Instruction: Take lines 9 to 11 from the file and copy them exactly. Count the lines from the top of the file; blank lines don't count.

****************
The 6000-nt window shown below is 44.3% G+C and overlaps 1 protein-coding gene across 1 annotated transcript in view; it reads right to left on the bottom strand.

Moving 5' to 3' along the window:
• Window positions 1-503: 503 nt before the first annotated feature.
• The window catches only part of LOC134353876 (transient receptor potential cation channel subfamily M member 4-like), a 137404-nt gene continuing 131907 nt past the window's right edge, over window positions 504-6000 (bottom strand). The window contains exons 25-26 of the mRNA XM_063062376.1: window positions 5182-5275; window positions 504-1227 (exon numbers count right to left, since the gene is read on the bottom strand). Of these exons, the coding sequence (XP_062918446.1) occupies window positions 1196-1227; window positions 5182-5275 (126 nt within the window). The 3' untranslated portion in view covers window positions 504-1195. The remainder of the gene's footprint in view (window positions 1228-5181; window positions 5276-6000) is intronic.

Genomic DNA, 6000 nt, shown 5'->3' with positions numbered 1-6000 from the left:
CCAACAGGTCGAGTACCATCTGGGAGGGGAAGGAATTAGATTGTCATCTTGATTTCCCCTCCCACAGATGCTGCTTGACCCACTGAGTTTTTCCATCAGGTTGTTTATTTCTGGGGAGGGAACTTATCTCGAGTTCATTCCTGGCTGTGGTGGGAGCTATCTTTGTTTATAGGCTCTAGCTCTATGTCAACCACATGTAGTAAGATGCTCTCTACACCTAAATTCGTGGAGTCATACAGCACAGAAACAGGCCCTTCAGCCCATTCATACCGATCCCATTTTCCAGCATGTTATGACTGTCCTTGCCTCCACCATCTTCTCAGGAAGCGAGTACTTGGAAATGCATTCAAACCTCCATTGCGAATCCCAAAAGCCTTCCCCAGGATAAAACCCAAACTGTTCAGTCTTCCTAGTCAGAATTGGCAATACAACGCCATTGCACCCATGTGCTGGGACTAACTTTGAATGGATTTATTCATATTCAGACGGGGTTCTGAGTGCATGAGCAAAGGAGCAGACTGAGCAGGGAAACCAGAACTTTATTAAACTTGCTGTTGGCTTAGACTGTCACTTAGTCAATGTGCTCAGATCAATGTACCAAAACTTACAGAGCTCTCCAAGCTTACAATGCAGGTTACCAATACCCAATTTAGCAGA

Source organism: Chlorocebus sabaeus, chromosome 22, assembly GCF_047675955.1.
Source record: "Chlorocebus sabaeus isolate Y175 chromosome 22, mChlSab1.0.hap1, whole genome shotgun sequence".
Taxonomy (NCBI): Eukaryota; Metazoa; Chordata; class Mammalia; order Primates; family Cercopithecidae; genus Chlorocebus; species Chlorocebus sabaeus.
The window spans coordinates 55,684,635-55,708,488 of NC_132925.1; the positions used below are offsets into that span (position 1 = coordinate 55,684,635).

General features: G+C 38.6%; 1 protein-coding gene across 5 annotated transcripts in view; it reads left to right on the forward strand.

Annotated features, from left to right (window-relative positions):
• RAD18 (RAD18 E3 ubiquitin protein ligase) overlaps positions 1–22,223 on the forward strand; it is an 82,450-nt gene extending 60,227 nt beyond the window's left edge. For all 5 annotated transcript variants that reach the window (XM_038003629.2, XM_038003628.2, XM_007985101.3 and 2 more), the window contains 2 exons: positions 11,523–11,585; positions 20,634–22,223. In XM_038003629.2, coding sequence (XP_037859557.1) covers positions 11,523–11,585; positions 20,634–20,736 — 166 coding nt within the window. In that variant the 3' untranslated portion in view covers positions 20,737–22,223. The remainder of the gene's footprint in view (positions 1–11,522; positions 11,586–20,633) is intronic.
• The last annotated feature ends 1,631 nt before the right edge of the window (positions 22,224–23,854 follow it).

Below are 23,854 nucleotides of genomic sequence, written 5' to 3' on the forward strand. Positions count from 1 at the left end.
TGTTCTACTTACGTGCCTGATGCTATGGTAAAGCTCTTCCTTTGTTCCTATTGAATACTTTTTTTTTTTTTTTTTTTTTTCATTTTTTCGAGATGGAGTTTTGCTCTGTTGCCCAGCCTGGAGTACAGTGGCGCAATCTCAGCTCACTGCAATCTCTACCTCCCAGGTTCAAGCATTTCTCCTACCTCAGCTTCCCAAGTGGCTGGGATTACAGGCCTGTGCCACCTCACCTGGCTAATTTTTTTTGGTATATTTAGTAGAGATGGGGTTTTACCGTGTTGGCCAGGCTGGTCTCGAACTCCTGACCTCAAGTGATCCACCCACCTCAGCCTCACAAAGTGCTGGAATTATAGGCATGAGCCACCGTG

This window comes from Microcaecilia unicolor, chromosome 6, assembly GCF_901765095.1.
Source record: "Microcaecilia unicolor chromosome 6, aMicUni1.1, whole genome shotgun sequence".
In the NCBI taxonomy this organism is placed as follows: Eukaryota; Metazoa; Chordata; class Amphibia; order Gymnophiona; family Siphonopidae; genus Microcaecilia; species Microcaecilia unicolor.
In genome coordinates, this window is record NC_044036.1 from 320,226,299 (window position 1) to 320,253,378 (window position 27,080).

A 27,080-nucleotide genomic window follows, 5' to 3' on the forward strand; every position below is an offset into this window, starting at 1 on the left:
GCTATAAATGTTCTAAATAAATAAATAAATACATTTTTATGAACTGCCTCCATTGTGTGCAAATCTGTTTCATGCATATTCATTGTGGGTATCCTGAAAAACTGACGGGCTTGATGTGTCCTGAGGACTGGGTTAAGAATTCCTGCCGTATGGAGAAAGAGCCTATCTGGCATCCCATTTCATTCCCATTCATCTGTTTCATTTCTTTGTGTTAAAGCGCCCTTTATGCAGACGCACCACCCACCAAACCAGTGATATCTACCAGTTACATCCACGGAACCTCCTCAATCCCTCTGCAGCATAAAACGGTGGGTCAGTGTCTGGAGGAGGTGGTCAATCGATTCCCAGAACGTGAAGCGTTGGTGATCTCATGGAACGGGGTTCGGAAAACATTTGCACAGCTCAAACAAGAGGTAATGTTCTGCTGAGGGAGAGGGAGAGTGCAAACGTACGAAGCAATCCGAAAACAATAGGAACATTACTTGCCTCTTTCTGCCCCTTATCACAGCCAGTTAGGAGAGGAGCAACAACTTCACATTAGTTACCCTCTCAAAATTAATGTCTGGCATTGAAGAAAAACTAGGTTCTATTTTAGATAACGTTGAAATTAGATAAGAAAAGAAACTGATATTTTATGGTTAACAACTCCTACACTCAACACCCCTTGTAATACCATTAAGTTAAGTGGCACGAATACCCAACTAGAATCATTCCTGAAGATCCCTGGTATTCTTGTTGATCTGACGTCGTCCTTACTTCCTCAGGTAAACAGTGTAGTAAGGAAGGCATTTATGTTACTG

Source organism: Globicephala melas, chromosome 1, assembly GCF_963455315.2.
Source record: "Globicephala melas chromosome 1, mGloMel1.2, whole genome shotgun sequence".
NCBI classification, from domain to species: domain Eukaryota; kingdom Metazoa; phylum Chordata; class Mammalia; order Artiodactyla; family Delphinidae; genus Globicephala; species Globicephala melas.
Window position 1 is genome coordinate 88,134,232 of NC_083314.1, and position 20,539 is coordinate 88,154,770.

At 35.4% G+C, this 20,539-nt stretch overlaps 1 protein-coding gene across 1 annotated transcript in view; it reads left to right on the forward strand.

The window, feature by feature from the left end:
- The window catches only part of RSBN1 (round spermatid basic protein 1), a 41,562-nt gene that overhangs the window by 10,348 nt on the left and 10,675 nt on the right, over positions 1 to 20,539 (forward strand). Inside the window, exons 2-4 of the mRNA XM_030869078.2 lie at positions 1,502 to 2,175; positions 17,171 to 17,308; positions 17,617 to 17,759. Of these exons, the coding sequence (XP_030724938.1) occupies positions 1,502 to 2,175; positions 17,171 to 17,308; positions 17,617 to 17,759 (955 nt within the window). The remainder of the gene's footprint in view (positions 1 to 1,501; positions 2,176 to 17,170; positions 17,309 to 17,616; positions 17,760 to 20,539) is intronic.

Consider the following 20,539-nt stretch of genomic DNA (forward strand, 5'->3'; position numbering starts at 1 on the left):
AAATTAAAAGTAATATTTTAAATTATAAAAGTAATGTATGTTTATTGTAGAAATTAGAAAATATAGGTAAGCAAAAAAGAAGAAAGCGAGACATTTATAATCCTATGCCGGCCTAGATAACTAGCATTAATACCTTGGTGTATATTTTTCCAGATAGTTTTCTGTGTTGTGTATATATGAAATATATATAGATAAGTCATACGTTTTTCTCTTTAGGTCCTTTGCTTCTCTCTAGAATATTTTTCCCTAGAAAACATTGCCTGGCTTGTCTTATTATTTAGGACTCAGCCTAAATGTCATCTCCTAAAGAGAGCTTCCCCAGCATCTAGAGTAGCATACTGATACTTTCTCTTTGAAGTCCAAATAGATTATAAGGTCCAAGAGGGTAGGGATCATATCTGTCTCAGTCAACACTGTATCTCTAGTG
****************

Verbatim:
Taxonomy (NCBI): Eukaryota; Metazoa; Chordata; class Mammalia; order Primates; family Cercopithecidae; genus Chlorocebus; species Chlorocebus sabaeus.
The window spans coordinates 55,684,635-55,708,488 of NC_132925.1; the positions used below are offsets into that span (position 1 = coordinate 55,684,635).

General features: G+C 38.6%; 1 protein-coding gene across 5 annotated transcripts in view; it reads left to right on the forward strand.